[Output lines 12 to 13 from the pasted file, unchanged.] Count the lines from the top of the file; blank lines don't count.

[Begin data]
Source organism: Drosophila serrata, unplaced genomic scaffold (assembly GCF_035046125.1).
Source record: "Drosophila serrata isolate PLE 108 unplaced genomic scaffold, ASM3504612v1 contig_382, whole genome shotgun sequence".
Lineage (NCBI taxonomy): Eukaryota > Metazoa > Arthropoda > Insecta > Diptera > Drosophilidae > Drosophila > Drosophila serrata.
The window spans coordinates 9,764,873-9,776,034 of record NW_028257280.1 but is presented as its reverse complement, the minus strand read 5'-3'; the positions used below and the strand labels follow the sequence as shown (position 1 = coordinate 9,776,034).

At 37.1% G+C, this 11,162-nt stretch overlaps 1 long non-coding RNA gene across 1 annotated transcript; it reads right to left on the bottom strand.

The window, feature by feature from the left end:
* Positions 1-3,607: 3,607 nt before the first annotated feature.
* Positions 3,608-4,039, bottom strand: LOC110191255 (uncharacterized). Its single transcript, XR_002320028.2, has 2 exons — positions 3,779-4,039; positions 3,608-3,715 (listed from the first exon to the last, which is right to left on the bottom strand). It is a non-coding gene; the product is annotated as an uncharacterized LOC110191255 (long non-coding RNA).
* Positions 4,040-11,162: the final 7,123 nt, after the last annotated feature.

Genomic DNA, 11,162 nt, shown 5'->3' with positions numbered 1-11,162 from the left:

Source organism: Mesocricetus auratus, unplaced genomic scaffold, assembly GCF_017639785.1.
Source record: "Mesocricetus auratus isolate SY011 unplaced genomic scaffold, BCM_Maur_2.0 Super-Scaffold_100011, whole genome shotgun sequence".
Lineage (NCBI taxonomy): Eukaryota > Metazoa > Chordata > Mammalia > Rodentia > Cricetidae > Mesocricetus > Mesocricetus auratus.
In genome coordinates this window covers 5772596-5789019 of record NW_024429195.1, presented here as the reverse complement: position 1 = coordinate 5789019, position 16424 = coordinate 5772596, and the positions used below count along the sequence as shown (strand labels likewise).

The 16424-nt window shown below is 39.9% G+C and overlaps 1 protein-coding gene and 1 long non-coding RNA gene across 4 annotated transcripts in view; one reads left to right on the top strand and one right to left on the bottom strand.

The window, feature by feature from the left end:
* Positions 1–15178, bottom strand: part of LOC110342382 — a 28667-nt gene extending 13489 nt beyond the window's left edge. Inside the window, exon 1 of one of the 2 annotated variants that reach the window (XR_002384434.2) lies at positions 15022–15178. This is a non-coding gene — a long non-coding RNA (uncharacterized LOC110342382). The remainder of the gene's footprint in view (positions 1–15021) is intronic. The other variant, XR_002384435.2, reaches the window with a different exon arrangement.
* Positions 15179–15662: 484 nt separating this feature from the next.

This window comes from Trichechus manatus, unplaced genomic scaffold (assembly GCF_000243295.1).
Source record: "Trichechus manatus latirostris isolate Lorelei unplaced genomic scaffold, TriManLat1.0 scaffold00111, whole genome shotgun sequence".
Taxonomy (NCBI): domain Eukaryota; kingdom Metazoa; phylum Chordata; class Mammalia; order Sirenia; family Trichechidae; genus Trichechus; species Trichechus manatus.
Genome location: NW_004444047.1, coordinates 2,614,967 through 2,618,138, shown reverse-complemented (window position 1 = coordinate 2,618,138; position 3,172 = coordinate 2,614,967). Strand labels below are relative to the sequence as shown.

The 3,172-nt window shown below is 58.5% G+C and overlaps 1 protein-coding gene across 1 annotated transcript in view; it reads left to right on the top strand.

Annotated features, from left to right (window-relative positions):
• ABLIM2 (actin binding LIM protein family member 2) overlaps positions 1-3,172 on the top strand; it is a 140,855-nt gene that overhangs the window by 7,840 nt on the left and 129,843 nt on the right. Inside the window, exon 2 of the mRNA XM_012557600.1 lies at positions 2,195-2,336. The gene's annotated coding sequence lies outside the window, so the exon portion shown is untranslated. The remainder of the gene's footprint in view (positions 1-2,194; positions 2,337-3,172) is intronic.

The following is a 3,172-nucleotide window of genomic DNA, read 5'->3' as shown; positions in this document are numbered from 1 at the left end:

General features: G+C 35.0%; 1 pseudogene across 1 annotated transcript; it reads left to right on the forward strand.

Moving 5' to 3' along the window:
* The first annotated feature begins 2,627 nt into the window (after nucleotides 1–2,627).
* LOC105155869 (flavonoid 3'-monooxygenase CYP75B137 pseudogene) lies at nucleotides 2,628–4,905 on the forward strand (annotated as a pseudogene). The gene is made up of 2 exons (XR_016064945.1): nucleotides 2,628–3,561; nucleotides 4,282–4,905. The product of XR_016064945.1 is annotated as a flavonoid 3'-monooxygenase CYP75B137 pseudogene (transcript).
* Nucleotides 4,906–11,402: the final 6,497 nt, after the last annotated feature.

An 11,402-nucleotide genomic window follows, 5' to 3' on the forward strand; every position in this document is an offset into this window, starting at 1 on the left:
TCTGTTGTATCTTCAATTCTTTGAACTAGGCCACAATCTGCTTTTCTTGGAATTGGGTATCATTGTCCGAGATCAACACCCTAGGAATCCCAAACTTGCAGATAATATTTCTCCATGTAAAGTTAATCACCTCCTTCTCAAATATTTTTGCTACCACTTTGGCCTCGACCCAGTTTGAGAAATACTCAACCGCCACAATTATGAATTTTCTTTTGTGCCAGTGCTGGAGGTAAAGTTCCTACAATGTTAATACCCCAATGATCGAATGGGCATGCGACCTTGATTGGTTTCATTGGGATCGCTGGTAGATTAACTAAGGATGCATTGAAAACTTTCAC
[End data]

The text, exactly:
Source record: "Mesocricetus auratus isolate SY011 unplaced genomic scaffold, BCM_Maur_2.0 Super-Scaffold_100011, whole genome shotgun sequence".
Lineage (NCBI taxonomy): Eukaryota > Metazoa > Chordata > Mammalia > Rodentia > Cricetidae > Mesocricetus > Mesocricetus auratus.